The thickness and type of material from which the echo damping pad is made are designed to achieve substantial stiffness and fast vibration decay of the cover to which the pad is adhered. For example, the echo damping pad can be made of a self adhesive SoundampE asphalt based vibration damping sheet cut to size, which is offered by Acoustical Solutions, Inc. of Richmond Va. For better results, such material is preferably designed to adhere to the underlying surface of the cover substantially without air pockets and without tendency to absorb moisture. Because of its relatively low weight and sufficient firmness, the echo damping pad adds little weight to the equipment and provides the necessary stiffness to limit or substantially eliminate the mechanical vibrations of the cover. As further shown, for a more complete solution, the echo damping pad 118 can be provided along with the aforementioned bushings 108 and 110 or with the rubber standoffs (106, not shown) for isolating the motherboard.
A practical application of the foregoing design approaches in an ODU portion of a split-mount microwave radio system is shown in FIGS. 4 through 6. Specifically, in FIG. 4 the uncovered portion of the ODU 20 is shown with the IF assembly 202 secured to the base plate 204 via metal standoffs 212 and screws 214 with an integrated washer. The IF assembly 202 includes an IF control board, or motherboard, as we referred to it above, covered by an electromagnetic shield with ports for the waveguides. In this application, the IF assembly is soft mounted on rubber isolators 208 and 210 (similar to the bushings described in part A of FIG. 1 and in FIG. 2B). Incidentally, the standoffs 212 raise the IF assembly in order to mount it above other modules in the system such as the transceiver module 216.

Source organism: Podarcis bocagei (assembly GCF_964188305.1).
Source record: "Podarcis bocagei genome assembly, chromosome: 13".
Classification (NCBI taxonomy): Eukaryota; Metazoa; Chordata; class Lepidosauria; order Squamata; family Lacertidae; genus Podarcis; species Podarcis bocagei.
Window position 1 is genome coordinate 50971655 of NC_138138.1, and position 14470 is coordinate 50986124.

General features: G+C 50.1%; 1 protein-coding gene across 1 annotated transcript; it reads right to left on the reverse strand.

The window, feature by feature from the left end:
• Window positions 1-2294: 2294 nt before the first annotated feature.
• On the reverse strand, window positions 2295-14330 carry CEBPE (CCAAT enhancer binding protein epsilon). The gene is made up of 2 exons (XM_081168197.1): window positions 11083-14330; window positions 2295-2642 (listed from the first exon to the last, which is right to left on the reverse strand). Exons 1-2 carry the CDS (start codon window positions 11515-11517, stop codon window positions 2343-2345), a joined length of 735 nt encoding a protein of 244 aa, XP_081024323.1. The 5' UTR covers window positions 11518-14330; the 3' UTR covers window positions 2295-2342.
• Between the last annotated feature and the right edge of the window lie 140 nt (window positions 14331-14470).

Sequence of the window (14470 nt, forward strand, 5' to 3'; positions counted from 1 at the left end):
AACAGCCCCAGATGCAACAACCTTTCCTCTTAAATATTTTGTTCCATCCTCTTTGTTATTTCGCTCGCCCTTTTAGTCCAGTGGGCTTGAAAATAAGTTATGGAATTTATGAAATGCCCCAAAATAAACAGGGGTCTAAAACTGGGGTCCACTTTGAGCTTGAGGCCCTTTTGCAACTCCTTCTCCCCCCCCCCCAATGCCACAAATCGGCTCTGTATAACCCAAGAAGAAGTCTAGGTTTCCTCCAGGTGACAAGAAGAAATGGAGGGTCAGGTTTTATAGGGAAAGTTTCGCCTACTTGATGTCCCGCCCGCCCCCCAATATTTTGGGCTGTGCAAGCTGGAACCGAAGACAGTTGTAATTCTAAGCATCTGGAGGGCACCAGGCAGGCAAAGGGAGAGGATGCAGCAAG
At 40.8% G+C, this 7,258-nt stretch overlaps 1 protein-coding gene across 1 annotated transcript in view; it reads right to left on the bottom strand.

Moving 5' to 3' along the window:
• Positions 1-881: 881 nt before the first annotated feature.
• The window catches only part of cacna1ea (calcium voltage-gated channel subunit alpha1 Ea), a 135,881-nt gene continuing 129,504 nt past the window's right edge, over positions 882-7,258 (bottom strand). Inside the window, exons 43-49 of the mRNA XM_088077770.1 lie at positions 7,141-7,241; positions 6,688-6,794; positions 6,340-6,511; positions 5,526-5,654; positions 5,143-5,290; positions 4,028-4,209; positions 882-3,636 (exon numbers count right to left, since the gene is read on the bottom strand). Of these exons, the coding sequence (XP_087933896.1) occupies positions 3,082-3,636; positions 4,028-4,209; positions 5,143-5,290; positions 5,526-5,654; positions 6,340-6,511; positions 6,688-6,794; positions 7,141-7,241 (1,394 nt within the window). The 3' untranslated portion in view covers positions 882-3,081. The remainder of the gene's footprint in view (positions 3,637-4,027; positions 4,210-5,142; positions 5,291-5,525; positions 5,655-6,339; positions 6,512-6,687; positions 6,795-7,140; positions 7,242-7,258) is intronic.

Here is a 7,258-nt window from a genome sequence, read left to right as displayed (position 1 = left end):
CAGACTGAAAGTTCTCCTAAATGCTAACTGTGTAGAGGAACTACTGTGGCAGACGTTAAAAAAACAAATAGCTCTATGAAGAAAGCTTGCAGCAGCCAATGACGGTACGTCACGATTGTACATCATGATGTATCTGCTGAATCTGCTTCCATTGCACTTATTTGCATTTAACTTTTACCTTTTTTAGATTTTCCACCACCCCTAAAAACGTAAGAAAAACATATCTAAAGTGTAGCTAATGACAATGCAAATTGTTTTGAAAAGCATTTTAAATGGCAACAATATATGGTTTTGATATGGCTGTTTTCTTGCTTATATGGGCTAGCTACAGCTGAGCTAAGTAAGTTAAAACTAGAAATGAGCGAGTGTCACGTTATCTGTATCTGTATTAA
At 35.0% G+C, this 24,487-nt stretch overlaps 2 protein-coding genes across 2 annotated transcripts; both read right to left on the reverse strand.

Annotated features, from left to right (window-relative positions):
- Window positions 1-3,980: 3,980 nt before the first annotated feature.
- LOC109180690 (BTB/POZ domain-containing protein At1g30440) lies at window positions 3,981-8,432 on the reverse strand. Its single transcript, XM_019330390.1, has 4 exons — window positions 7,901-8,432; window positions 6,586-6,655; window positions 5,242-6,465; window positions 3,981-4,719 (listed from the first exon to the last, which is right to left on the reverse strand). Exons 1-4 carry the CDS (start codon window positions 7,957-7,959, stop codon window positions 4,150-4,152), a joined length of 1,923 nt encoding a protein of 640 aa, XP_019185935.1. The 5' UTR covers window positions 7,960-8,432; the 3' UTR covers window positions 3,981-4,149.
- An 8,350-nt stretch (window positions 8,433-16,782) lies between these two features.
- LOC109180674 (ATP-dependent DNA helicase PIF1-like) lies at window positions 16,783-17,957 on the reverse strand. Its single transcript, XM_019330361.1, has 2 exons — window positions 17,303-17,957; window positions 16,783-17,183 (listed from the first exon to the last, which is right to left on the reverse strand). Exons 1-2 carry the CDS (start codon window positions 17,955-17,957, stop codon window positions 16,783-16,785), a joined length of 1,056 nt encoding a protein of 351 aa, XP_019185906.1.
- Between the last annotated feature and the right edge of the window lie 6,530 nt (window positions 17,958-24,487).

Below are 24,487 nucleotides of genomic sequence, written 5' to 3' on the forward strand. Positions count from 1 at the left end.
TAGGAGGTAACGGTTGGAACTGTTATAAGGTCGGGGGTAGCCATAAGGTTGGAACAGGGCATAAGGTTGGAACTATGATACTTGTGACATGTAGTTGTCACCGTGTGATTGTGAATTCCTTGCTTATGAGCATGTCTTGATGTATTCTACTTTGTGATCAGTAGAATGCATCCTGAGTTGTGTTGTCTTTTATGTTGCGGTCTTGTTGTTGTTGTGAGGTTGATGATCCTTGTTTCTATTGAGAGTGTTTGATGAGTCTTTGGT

Before the cover can be placed, the IF assembly is mounted on the base plate. Thus, FIG. 5 part A shows a top view of the uncovered ODU with the IF assembly 202 mounted on the base plate 204. FIG. 5 part B shows a vertical cross section view along line A-A of the uncovered ODU 22 with the IF assembly 202 mounted over the base plate 204. The microphonics suppression components (e.g., 208, 210, 212 and 214) are circled by ‘B’ and in part C of FIG. 5 the circled components are shown in larger scale for clarity.
Then, the ODU with the mounted IF assembly can be covered as shown in FIG. 6. Part A of FIG. 6 shows a top view of the covered ODU 24 and part B of FIG. 6 shows a vertical cross section along line C-C of the covered ODU. In this instance, both the motherboard isolation components (212 etc.) and the echo damping pad (218) are circled by ‘D’ and their details are shown in larger scale in part C of FIG. 6.
In sum, the present invention contemplates various design approaches to address microphonics behavior. Preferably, these include using components for soft-mounting the motherboard as well as using an echo damping pad with good damping performance. Finally, although the present invention has been described in considerable detail with reference to certain preferred versions thereof, other versions are possible. Therefore, the spirit and scope of the appended claims should not be limited to the description of the preferred versions contained herein.